The great fan hope during that time was the 1996 TV movie starring Paul McGann as the eighth Doctor, which was a co-production among the BBC, Fox and Universal and which aired on Fox exactly 20 years ago today as a backdoor pilot for a potential new series. Say what you like about the movie’s flaws, but there was no question that McGann made his mark as the Doctor with less than an hour onscreen in the role.
When the film did not turn into a series, many fans (myself included) were quite disappointed. It seemed like Doctor Who was finally dead – and, worse still, we thought we’d never see the potential of the eighth Doctor fulfilled. Then Big Finish Productions got a license from the BBC to produce official Doctor Who audio plays. At first, it didn’t seem like McGann wanted to take part – so when it was announced that he’d return to the role for “Storm Warning” along side new companion Charley Pollard (India Fisher), I was very thrilled with the result.No offense to the other Doctors making audios at the time (fifth Doctor Peter Davison, “Old Sixie” Colin Baker and seventh Doctor Sylvester McCoy), but because the eighth Doctor’s tenure remained open-ended, the stories felt more like “proper” Doctor Who. It also helped a lot that McGann is a stellar audio actor with an expressive, unforgettable voice that added new dimensions to the Doctor’s character – many of which, I’m sure, were picked up for later Doctors when the series returned in 2005.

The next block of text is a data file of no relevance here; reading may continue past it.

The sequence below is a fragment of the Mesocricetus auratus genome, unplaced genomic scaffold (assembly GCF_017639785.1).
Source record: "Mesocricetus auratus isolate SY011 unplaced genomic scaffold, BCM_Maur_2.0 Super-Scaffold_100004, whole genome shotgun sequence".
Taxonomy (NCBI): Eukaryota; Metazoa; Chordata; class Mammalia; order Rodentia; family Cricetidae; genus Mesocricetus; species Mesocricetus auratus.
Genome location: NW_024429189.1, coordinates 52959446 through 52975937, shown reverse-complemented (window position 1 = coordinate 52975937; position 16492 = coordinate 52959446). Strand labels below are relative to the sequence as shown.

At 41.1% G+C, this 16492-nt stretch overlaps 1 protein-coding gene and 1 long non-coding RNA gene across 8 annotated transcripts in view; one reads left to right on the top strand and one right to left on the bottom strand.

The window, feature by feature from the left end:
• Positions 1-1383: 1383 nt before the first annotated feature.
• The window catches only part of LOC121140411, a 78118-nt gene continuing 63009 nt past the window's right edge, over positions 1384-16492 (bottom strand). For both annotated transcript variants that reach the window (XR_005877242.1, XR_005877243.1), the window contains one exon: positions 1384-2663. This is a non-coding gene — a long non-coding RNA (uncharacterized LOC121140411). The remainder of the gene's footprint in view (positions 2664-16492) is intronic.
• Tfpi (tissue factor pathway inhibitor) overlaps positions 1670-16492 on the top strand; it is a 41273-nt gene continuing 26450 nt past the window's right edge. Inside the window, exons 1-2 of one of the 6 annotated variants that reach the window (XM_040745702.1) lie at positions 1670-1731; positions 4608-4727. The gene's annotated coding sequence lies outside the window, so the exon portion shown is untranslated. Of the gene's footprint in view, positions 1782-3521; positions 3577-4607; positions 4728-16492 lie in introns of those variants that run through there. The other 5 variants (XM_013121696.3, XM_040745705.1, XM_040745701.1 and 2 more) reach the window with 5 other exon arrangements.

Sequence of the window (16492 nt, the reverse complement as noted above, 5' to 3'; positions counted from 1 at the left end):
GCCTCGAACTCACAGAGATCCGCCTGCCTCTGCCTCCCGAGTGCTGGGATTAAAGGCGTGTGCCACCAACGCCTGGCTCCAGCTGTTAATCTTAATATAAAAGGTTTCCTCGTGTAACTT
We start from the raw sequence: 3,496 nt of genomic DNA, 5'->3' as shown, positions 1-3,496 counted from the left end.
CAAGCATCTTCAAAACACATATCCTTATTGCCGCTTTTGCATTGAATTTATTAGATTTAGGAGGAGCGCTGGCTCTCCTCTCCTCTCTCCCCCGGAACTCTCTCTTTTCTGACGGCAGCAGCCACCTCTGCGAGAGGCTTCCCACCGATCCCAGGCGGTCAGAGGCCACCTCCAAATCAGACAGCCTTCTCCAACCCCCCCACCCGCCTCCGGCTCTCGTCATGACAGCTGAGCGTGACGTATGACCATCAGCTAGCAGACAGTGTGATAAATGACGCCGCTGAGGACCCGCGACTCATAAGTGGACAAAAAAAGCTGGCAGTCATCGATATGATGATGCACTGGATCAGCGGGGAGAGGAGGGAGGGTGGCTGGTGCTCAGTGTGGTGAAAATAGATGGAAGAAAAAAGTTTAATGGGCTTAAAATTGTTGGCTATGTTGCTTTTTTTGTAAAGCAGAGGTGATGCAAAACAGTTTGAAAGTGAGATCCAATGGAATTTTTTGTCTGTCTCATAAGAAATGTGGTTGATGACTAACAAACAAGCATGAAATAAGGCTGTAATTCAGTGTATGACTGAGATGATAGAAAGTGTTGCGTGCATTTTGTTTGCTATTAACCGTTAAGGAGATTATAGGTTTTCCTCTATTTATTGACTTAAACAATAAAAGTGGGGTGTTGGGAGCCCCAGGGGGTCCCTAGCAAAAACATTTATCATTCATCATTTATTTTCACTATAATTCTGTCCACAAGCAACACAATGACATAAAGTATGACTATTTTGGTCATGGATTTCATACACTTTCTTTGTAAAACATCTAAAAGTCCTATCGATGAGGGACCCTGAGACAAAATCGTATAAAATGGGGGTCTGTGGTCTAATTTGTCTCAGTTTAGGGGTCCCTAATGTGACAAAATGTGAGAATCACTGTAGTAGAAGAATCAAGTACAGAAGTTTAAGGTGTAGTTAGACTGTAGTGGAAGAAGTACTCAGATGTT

McGann has gone from strength to strength thanks to Big Finish, with the launch of the Eighth Doctor Adventures (which mimicked the hour-long format of the revived TV series and also starred Sheridan Smith as Lucie Miller) and later the “Dark Eyes” and “Doom Coalition” series (the latter of which remains ongoing).
The eighth Doctor stories from Big Finish revived my interest in Doctor Who in the early 2000s, and I’m sure they played a big role in his Doctor’s return in the 50th anniversary minisode “Night of the Doctor,” which finally saw a regeneration but not into the Doctor any of us expected.When it comes to conventions or other appearances related to the role, McGann remained a notoriously private man for the first eight years or so after playing the role on TV. When he finally booked his first American convention – the 2004 Gallifrey con in Los Angeles – I arranged on short notice to fly out there for it. Who knew if he’d hate it and never do another one? Luckily, that convention only started his love affair with Doctor Who fans, and over the years I’ve seen him at three other conventions: once at the last official I-Con (where I got a quick station ID for WHRW that I use to close every edition of The Signal) and twice at L.I. Who over the past couple of years. (He’ll be returning for his – and my – third year in a row this November.)
At last year’s L.I. Who, I fulfilled a longtime goal and got to interview McGann. Wish I’d had more time but the schedule was running late and others were waiting for interviews behind us. Perhaps I’ll get another shot this year – we shall see.
Time can be a funny thing, but in many ways it hardly seems like 20 years since I first saw Paul McGann’s Doctor on TV – and I’m glad that, two decades later, he’s still roaming time and space with new adventures. Glorious.